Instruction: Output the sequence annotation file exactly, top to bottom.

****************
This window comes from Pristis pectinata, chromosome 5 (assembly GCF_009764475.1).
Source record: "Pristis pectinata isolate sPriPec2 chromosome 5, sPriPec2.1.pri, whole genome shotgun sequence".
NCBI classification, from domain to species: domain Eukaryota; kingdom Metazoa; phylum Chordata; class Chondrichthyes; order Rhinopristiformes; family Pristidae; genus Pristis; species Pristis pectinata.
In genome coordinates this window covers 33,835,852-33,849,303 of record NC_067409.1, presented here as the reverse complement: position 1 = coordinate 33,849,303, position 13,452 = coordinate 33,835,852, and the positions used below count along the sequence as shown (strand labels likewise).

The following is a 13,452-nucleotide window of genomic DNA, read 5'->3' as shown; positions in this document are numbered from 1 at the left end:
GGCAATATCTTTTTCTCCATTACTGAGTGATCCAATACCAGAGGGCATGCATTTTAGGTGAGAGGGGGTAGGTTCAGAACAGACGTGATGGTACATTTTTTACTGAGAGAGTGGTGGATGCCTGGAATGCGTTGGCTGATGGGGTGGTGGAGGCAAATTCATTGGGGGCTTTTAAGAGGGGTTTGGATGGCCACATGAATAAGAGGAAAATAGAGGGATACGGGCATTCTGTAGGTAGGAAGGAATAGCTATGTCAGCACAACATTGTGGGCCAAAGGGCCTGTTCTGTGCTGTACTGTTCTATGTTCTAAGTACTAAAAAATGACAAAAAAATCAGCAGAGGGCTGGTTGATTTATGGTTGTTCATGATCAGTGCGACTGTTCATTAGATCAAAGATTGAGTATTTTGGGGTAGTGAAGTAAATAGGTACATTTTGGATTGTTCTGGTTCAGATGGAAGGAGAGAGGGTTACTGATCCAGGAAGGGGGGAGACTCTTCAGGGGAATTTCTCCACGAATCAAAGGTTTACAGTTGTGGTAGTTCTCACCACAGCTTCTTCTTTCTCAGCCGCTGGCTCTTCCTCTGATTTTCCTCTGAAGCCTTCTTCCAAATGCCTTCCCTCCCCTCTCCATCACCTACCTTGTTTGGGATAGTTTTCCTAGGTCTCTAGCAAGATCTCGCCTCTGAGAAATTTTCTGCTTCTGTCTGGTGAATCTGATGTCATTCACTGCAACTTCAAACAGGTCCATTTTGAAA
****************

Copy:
This window comes from Pristis pectinata, chromosome 5 (assembly GCF_009764475.1).
Source record: "Pristis pectinata isolate sPriPec2 chromosome 5, sPriPec2.1.pri, whole genome shotgun sequence".
NCBI classification, from domain to species: domain Eukaryota; kingdom Metazoa; phylum Chordata; class Chondrichthyes; order Rhinopristiformes; family Pristidae; genus Pristis; species Pristis pectinata.
In genome coordinates this window covers 33,835,852-33,849,303 of record NC_067409.1, presented here as the reverse complement: position 1 = coordinate 33,849,303, position 13,452 = coordinate 33,835,852, and the positions used below count along the sequence as shown (strand labels likewise).

The following is a 13,452-nucleotide window of genomic DNA, read 5'->3' as shown; positions in this document are numbered from 1 at the left end:
GGCAATATCTTTTTCTCCATTACTGAGTGATCCAATACCAGAGGGCATGCATTTTAGGTGAGAGGGGGTAGGTTCAGAACAGACGTGATGGTACATTTTTTACTGAGAGAGTGGTGGATGCCTGGAATGCGTTGGCTGATGGGGTGGTGGAGGCAAATTCATTGGGGGCTTTTAAGAGGGGTTTGGATGGCCACATGAATAAGAGGAAAATAGAGGGATACGGGCATTCTGTAGGTAGGAAGGAATAGCTATGTCAGCACAACATTGTGGGCCAAAGGGCCTGTTCTGTGCTGTACTGTTCTATGTTCTAAGTACTAAAAAATGACAAAAAAATCAGCAGAGGGCTGGTTGATTTATGGTTGTTCATGATCAGTGCGACTGTTCATTAGATCAAAGATTGAGTATTTTGGGGTAGTGAAGTAAATAGGTACATTTTGGATTGTTCTGGTTCAGATGGAAGGAGAGAGGGTTACTGATCCAGGAAGGGGGGAGACTCTTCAGGGGAATTTCTCCACGAATCAAAGGTTTACAGTTGTGGTAGTTCTCACCACAGCTTCTTCTTTCTCAGCCGCTGGCTCTTCCTCTGATTTTCCTCTGAAGCCTTCTTCCAAATGCCTTCCCTCCCCTCTCCATCACCTACCTTGTTTGGGATAGTTTTCCTAGGTCTCTAGCAAGATCTCGCCTCTGAGAAATTTTCTGCTTCTGTCTGGTGAATCTGATGTCATTCACTGCAACTTCAAACAGGTCCATTTTGAAA